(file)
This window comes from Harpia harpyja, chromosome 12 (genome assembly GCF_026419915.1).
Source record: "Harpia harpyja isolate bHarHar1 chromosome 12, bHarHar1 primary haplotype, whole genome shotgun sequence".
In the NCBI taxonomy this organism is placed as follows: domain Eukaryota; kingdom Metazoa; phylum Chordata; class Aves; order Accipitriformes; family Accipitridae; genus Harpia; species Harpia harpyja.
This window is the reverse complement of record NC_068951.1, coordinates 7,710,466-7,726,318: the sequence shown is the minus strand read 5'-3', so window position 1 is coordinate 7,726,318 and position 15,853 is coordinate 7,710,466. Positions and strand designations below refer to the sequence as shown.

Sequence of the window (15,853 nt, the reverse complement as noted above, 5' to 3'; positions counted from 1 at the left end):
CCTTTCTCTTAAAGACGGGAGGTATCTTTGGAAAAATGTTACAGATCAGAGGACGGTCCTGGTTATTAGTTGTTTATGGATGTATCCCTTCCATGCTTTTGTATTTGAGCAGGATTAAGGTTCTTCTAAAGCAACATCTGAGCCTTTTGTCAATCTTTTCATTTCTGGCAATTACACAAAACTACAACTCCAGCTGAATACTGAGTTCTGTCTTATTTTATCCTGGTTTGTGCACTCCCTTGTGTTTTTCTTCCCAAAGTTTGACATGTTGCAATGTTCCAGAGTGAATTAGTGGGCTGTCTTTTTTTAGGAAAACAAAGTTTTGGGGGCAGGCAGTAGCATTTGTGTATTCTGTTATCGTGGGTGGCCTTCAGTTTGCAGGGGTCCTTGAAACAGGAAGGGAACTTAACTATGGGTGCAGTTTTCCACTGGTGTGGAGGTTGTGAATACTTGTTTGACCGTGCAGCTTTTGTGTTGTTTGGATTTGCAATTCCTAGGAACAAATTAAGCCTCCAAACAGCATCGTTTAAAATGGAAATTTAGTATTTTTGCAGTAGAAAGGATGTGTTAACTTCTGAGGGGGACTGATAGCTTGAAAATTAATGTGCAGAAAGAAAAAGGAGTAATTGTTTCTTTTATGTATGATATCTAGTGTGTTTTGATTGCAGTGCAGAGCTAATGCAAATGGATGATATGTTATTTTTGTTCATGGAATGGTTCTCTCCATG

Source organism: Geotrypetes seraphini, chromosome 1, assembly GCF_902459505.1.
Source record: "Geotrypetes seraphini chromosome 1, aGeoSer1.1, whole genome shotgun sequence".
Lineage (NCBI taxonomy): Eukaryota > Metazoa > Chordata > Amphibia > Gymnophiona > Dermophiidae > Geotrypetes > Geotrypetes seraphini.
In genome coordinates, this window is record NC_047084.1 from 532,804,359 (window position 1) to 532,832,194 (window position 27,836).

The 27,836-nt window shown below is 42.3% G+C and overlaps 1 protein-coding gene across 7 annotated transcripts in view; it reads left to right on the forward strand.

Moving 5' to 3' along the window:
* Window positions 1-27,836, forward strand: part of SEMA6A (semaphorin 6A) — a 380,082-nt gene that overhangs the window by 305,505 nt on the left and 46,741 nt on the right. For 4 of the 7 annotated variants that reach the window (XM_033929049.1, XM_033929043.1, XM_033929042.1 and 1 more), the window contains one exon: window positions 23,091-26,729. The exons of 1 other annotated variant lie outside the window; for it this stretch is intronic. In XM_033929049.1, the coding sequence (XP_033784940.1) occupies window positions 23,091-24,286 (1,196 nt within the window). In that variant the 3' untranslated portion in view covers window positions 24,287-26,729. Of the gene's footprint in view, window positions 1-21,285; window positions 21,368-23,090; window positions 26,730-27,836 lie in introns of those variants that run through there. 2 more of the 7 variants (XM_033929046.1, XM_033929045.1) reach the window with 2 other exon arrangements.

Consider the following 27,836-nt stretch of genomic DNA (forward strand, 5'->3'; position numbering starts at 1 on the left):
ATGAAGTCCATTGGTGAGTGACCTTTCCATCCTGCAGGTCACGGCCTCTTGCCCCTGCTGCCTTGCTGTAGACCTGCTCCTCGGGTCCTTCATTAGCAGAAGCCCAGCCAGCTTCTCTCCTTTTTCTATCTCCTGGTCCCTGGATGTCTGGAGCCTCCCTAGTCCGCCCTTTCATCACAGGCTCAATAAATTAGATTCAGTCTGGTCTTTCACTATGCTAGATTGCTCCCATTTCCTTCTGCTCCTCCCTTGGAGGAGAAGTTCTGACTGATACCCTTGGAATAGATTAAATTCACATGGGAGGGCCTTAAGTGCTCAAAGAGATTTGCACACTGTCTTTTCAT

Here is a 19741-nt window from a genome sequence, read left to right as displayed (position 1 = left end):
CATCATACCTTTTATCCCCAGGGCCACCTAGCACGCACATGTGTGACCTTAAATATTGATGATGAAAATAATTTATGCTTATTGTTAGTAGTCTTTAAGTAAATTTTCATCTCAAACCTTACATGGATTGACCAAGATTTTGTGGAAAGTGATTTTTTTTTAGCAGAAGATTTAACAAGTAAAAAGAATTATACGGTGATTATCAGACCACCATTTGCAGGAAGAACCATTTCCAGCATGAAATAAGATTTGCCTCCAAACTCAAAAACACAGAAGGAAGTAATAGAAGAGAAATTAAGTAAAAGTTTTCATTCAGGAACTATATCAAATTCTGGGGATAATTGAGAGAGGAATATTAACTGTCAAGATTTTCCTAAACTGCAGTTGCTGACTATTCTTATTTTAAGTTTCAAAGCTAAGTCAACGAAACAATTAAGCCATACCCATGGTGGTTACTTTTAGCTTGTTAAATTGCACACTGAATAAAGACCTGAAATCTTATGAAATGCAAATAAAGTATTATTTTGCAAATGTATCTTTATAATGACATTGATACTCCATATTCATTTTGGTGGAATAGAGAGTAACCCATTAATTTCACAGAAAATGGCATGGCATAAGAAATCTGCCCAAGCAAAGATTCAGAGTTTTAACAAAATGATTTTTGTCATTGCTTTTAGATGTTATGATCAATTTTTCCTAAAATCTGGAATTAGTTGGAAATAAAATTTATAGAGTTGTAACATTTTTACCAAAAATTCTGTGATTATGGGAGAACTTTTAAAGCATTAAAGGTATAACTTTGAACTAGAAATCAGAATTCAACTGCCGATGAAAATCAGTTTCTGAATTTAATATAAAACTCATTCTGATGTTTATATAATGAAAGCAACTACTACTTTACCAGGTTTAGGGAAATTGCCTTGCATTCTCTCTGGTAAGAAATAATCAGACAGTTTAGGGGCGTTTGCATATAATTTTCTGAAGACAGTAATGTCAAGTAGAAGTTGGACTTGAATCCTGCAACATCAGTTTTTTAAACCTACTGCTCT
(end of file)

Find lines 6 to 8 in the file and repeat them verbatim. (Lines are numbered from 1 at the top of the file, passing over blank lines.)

CCTTTCTCTTAAAGACGGGAGGTATCTTTGGAAAAATGTTACAGATCAGAGGACGGTCCTGGTTATTAGTTGTTTATGGATGTATCCCTTCCATGCTTTTGTATTTGAGCAGGATTAAGGTTCTTCTAAAGCAACATCTGAGCCTTTTGTCAATCTTTTCATTTCTGGCAATTACACAAAACTACAACTCCAGCTGAATACTGAGTTCTGTCTTATTTTATCCTGGTTTGTGCACTCCCTTGTGTTTTTCTTCCCAAAGTTTGACATGTTGCAATGTTCCAGAGTGAATTAGTGGGCTGTCTTTTTTTAGGAAAACAAAGTTTTGGGGGCAGGCAGTAGCATTTGTGTATTCTGTTATCGTGGGTGGCCTTCAGTTTGCAGGGGTCCTTGAAACAGGAAGGGAACTTAACTATGGGTGCAGTTTTCCACTGGTGTGGAGGTTGTGAATACTTGTTTGACCGTGCAGCTTTTGTGTTGTTTGGATTTGCAATTCCTAGGAACAAATTAAGCCTCCAAACAGCATCGTTTAAAATGGAAATTTAGTATTTTTGCAGTAGAAAGGATGTGTTAACTTCTGAGGGGGACTGATAGCTTGAAAATTAATGTGCAGAAAGAAAAAGGAGTAATTGTTTCTTTTATGTATGATATCTAGTGTGTTTTGATTGCAGTGCAGAGCTAATGCAAATGGATGATATGTTATTTTTGTTCATGGAATGGTTCTCTCCATG

Source organism: Geotrypetes seraphini, chromosome 1, assembly GCF_902459505.1.
Source record: "Geotrypetes seraphini chromosome 1, aGeoSer1.1, whole genome shotgun sequence".